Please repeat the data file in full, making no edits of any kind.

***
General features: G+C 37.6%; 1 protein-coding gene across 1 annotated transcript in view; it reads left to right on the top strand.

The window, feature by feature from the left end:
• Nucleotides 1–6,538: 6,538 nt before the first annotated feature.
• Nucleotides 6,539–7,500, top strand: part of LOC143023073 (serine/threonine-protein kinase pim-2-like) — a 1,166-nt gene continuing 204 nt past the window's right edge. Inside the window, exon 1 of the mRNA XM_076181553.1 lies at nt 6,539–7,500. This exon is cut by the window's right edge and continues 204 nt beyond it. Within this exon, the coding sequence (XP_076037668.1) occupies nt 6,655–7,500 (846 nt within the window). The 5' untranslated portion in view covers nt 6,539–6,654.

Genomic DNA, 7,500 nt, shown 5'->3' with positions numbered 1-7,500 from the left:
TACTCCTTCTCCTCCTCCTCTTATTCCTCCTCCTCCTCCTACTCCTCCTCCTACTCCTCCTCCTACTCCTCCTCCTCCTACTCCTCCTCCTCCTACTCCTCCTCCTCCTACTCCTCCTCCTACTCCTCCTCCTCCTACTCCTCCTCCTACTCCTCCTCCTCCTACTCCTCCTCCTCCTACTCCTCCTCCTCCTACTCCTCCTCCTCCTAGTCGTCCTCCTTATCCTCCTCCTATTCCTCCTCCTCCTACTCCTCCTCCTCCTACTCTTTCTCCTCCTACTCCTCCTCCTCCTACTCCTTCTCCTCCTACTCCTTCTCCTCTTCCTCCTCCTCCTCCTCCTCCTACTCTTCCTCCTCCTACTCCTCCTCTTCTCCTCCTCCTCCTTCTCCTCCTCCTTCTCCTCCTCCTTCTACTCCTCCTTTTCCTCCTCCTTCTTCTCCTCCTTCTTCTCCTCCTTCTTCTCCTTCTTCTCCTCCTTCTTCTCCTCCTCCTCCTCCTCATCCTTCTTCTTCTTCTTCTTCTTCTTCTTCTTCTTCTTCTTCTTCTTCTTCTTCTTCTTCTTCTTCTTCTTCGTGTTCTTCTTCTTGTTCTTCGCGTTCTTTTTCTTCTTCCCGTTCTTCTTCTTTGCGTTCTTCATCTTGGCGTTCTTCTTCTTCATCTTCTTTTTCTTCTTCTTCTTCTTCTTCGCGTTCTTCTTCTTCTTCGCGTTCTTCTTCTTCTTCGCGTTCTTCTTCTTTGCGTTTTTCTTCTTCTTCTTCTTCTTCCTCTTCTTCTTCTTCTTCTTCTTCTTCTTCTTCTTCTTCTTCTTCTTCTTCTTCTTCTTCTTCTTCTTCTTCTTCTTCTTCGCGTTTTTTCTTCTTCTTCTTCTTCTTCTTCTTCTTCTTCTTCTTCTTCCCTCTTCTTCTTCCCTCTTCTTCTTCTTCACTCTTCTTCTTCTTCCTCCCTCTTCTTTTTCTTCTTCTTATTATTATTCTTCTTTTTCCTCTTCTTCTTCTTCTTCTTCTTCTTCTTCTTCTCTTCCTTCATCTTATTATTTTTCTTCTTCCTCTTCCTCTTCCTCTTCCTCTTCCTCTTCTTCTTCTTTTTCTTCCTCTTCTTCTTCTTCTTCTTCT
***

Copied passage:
General features: G+C 37.6%; 1 protein-coding gene across 1 annotated transcript in view; it reads left to right on the top strand.

The window, feature by feature from the left end:
• Nucleotides 1–6,538: 6,538 nt before the first annotated feature.
• Nucleotides 6,539–7,500, top strand: part of LOC143023073 (serine/threonine-protein kinase pim-2-like) — a 1,166-nt gene continuing 204 nt past the window's right edge. Inside the window, exon 1 of the mRNA XM_076181553.1 lies at nt 6,539–7,500. This exon is cut by the window's right edge and continues 204 nt beyond it. Within this exon, the coding sequence (XP_076037668.1) occupies nt 6,655–7,500 (846 nt within the window). The 5' untranslated portion in view covers nt 6,539–6,654.

Genomic DNA, 7,500 nt, shown 5'->3' with positions numbered 1-7,500 from the left:
TACTCCTTCTCCTCCTCCTCTTATTCCTCCTCCTCCTCCTACTCCTCCTCCTACTCCTCCTCCTACTCCTCCTCCTCCTACTCCTCCTCCTCCTACTCCTCCTCCTCCTACTCCTCCTCCTACTCCTCCTCCTCCTACTCCTCCTCCTACTCCTCCTCCTCCTACTCCTCCTCCTCCTACTCCTCCTCCTCCTACTCCTCCTCCTCCTAGTCGTCCTCCTTATCCTCCTCCTATTCCTCCTCCTCCTACTCCTCCTCCTCCTACTCTTTCTCCTCCTACTCCTCCTCCTCCTACTCCTTCTCCTCCTACTCCTTCTCCTCTTCCTCCTCCTCCTCCTCCTCCTACTCTTCCTCCTCCTACTCCTCCTCTTCTCCTCCTCCTCCTTCTCCTCCTCCTTCTCCTCCTCCTTCTACTCCTCCTTTTCCTCCTCCTTCTTCTCCTCCTTCTTCTCCTCCTTCTTCTCCTTCTTCTCCTCCTTCTTCTCCTCCTCCTCCTCCTCATCCTTCTTCTTCTTCTTCTTCTTCTTCTTCTTCTTCTTCTTCTTCTTCTTCTTCTTCTTCTTCTTCTTCTTCGTGTTCTTCTTCTTGTTCTTCGCGTTCTTTTTCTTCTTCCCGTTCTTCTTCTTTGCGTTCTTCATCTTGGCGTTCTTCTTCTTCATCTTCTTTTTCTTCTTCTTCTTCTTCTTCGCGTTCTTCTTCTTCTTCGCGTTCTTCTTCTTCTTCGCGTTCTTCTTCTTTGCGTTTTTCTTCTTCTTCTTCTTCTTCCTCTTCTTCTTCTTCTTCTTCTTCTTCTTCTTCTTCTTCTTCTTCTTCTTCTTCTTCTTCTTCTTCTTCTTCTTCTTCTTCGCGTTTTTTCTTCTTCTTCTTCTTCTTCTTCTTCTTCTTCTTCTTCTTCCCTCTTCTTCTTCCCTCTTCTTCTTCTTCACTCTTCTTCTTCTTCCTCCCTCTTCTTTTTCTTCTTCTTATTATTATTCTTCTTTTTCCTCTTCTTCTTCTTCTTCTTCTTCTTCTTCTTCTCTTCCTTCATCTTATTATTTTTCTTCTTCCTCTTCCTCTTCCTCTTCCTCTTCCTCTTCTTCTTCTTTTTCTTCCTCTTCTTCTTCTTCTTCTTCT